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Art Editorial

revlich.jpg The art of poise

Pop artist Roy Lichtenstein brought a cool, ironic detachment to his paintings but that didn’t mean they weren’t overflowing with ideas. Find out what those ideas were at a fabulous new show of his work, which is coming to the Hatton Gallery.

In the 1960s pop music had the Beatles and the Stones, while pop art had Warhol and Lichtenstein. If you want to bracket the biggest hitters of their respective disciplines together in one neat analogy then this is a pretty good assertion. It doesn’t quite hang together, however. For while the Beatles represented the Apollonian side of the decade, the Stones were strictly Dionysian; looser and more debauched than their mop-topped contemporaries. Warhol and Lichtenstein, I think that it’s pretty safe to say, were both Apollonian; that is ordered, balanced and disciplined. Less yin and yang, than yin and yin. But, rather like the Beatles, that didn’t mean they weren’t at the forefront at innovation in art and asking the biggest questions.

Lichtenstein’s work was informed by the flotsam and jetsam of ephemeral art – including comic books and newsprint – but through his arresting and emotionally charged imagery he managed to comment on subjects such as love, sex and war. He gently mocked the abstract expressionists through his studied technique (Jackson Pollock, Willem de Kooning and their ilk were reaching deep inside their Dionysian souls for their splattery output). This involved the painstaking process of reproducing ‘Ben-Day’ dots by hand, a system originally devised to increase the tonal range in commercial printing. And it wasn’t just abstract expressionism that would fall under his cool gaze. The exhibition at the Hatton shows how he drew on art history, while also responding to cultural and political changes from the 1960s onwards. Works such as ‘Reflections on Minerva’ (1990) feature painted reflections as a compositional device while suggesting ironic distance or abstraction between the subject and it’s ‘mirroring’ in a pop painting. He also experimented with man-made materials by creating high-gloss surfaces, an approach exemplified in relief words such as ‘Wall Explosion II’ (1965).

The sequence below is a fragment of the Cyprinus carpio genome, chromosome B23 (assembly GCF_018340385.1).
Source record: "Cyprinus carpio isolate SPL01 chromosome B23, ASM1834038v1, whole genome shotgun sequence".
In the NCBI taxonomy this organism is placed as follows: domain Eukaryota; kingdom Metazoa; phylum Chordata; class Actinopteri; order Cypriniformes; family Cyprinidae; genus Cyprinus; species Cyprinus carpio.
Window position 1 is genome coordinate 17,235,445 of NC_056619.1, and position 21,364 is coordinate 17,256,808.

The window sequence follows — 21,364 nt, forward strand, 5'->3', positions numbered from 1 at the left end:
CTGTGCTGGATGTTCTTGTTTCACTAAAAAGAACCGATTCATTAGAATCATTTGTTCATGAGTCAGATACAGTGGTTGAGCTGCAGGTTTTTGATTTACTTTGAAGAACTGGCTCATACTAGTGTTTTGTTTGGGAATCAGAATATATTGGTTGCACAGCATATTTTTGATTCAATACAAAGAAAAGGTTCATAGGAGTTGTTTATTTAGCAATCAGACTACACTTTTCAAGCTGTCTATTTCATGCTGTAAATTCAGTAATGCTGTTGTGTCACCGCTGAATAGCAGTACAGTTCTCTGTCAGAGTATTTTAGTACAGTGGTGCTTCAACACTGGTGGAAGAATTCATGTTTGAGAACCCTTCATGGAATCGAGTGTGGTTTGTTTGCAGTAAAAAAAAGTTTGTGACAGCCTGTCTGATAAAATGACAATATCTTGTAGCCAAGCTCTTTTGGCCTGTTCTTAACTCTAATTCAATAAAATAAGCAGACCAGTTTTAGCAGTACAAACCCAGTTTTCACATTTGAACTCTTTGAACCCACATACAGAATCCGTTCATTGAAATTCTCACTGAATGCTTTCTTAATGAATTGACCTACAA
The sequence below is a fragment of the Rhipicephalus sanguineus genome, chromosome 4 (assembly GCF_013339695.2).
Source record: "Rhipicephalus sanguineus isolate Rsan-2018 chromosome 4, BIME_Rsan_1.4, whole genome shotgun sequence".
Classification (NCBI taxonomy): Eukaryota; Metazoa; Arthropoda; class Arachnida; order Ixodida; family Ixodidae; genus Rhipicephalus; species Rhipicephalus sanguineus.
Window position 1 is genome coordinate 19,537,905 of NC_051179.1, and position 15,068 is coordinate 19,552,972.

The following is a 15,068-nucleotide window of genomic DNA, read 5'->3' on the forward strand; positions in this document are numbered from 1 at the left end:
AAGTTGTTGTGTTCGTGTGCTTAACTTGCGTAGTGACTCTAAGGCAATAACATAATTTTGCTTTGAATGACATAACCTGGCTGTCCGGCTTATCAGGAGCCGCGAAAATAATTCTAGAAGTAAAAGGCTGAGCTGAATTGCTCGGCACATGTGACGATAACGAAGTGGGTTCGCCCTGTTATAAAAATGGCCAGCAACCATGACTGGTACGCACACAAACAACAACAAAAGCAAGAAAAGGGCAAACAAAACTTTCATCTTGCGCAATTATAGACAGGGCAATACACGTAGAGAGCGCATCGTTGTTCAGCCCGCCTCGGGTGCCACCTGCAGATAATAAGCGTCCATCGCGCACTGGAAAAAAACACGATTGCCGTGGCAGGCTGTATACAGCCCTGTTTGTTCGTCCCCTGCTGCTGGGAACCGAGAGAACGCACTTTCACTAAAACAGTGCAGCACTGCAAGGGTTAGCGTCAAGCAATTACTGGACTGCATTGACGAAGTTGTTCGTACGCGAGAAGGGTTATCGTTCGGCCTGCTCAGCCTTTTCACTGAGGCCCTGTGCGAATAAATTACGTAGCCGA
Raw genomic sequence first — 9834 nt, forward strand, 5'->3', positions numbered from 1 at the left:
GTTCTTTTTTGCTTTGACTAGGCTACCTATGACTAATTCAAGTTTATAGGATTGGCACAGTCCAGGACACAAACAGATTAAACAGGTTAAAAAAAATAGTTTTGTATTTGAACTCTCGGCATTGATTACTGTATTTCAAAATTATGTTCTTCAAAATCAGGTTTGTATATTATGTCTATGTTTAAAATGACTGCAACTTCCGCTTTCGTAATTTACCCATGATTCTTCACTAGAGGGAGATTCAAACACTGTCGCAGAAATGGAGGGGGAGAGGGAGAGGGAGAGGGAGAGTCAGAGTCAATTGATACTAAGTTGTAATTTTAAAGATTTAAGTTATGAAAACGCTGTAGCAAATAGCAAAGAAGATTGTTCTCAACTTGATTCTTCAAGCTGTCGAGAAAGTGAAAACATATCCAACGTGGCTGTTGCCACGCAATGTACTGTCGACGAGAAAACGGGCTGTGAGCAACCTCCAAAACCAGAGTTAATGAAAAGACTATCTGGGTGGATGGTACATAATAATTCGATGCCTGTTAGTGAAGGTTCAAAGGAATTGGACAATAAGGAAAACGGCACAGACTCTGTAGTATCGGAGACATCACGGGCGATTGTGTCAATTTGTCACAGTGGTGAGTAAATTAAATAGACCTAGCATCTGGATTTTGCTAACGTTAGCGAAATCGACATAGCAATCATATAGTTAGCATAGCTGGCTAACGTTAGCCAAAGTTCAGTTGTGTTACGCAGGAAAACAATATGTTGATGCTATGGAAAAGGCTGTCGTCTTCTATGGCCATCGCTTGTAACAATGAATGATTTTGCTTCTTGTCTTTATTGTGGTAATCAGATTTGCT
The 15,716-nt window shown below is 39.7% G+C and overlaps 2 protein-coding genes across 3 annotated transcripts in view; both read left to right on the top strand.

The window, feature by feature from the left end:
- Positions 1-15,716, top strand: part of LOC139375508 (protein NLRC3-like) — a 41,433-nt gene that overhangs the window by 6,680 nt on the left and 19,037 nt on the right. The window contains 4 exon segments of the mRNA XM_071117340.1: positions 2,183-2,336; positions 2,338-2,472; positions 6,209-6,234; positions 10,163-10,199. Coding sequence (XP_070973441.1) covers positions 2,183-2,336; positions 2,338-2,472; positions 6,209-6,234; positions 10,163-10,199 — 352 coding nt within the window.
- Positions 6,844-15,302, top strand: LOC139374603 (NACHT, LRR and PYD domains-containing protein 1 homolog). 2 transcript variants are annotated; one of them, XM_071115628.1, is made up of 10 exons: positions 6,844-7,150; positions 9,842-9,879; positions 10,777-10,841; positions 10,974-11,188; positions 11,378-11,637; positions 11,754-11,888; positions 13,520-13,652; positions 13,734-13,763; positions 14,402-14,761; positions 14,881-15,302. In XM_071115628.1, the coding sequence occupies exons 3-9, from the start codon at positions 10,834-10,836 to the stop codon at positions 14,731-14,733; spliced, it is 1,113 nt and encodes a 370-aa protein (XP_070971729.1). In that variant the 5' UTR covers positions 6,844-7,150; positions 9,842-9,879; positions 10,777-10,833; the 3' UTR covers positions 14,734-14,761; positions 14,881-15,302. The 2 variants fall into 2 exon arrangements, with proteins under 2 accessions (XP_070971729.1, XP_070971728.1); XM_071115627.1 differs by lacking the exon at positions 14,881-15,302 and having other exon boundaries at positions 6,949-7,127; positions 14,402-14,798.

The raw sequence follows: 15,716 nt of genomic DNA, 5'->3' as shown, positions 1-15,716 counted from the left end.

In all, the show features 16 screen prints and a ceramic sculpture, culled from ARTIST ROOMS, a touring collection of over 1,600 works of modern and contemporary art by 42 major artists jointly owned by Tate and National Galleries of Scotland. You’d be dotty to miss it.

ARTIST ROOMS: Roy Lichtenstein, 28 September-4 January, Hatton Gallery, Kings Road, Newcastle University. hattongallery.org.uk